DHAKA, Bangladesh - Bangladesh's president yesterday swore in a respected economist as head of the country's caretaker government, trying to defuse a bloody political crisis that has paralyzed the country ahead of general elections.

Fakhruddin Ahmed, the former head of Bangladesh's central bank, took the oath from President Iajuddin Ahmed during a brief ceremony at the presidential palace. The ceremony came one day after the president declared a state of emergency, postponed the Jan. 22 elections, and stepped down as leader of the caretaker government amid often-violent protests.

Fakhruddin Ahmed, whose main job is to lay the ground for new elections in the impoverished nation, did not speak during the ceremony.

The country's two main political leaders, whose bitter feud has fed months of increasing violence, made no comment about the appointment, but one of them - former Prime Minister Sheikh Hasina - attended the swearing-in.

Her 19-party political alliance had forced Iajuddin Ahmed to quit as the head of the interim government by organizing repeated strikes and blockades. The alliance accused the president of favoring her archrival, former Prime Minister Khaleda Zia, who did not attend the ceremony.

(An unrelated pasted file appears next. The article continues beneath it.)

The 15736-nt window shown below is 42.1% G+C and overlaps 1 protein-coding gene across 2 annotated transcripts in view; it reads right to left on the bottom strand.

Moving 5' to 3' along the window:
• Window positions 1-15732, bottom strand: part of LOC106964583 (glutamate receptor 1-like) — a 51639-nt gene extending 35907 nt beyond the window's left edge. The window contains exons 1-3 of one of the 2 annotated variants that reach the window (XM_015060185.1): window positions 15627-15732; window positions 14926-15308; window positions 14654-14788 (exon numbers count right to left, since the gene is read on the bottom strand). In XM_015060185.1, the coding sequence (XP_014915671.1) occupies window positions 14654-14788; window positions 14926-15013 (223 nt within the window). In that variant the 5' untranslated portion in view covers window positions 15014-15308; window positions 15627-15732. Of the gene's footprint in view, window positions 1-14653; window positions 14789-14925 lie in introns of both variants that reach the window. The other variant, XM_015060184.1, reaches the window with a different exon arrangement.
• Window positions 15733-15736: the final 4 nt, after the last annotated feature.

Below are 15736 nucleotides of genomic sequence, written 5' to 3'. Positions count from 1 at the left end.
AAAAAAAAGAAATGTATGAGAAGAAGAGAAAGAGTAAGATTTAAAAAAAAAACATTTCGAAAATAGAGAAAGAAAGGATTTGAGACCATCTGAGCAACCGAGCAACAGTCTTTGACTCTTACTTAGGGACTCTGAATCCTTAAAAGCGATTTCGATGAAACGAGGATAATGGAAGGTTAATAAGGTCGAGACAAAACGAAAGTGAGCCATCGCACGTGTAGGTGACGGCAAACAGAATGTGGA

Earlier yesterday, soldiers arrested an opposition politician, Kamal Majumder, a member of the Awami League party that organized many of the protests and a candidate in the now-postponed vote.

Dhaka police official Jasim, who uses only one name, would not say what charges Majumder would face. Under the constitution, many fundamental rights are suspended during a state of emergency.

Despite the arrest, much of Bangladesh was calm and there was little sign of military activity after the president's surprise announcement Thursday.

Many Bangladeshis hoped the resignation would end the political standoff. The violence has left at least 34 dead since October, largely paralyzed the government, and slowed the economy.